Dry Stout

Grains, malts, hops, yeast, water and other ingredients used to brew. Recipe reviews and suggestions.

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Dry Stout

Postby rrosa » Sun Jul 08, 2007 10:52 pm


I am planning to brew a Dry Stout with toasted, coffee and biscuit flavor, so I thought of using about 10% Simpson's Brown malt and 5% Briess' Special Roast.

Is the amount of Special Roast appropriate? I see it being used in very small quantities. Also about the amount of Brown malt, whether I could use more or not and what to expect from it; never used it.

I am using Dry English yeast to get... well... dry. Don't want fruity or malty-sweet., and I don't know whether I need to go lower in the IBUs since I am not using any caramel malt and I am using a very attenuating yeast.

I have only brewed two stouts so far (completely different recipes) and I didn't like much the results, I found them too harsh, probably from using Carafa III. I hope that with Chocolate and a small amount of roasted barley and won't get that feeling.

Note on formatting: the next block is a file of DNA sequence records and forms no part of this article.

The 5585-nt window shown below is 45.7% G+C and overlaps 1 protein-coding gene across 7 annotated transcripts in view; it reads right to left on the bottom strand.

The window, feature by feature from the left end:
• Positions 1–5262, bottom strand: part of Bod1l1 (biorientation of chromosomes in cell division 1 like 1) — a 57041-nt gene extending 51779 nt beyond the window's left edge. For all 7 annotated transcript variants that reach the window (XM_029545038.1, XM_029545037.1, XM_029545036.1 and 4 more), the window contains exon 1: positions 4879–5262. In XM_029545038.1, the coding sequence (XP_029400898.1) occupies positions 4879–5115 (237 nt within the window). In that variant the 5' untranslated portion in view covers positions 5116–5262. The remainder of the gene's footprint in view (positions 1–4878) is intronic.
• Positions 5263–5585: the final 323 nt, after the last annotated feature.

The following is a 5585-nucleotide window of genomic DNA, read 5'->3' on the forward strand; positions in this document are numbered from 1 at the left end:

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NB Dry Irish Stout

Postby brewmeisterintng » Sat Jan 05, 2008 5:46 pm

I just kegged the Northern Brewer Dry Irish Stout (All Grain). You can get the recipe from their web site. I was concerned that it didn't have any black patent. It used a pound of Simpsons Roasted Barley for its flavor. They aced it. It is one great brew. It is defiantly logged in the brew again category.
I used an ounce of East Kent Goldings at 60 and 40 minutes each. Hope this helps.
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What's your taste?

Postby hansolo » Mon Feb 18, 2008 4:47 pm

It really depends on what type of taste you are looking for. I favor Black Patent and roasted Barley but that's what makes homebrewing so fun, the testing of new things. Good luck with your stout!
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Postby slothrob » Mon Feb 18, 2008 8:32 pm

I feel that Black Patent is for Porters and Roasted Barley is for Stouts, but that's a little too restrictive.
Either way, the NB Dry Irish Stout recipe is the standard recipe forn that beer style.
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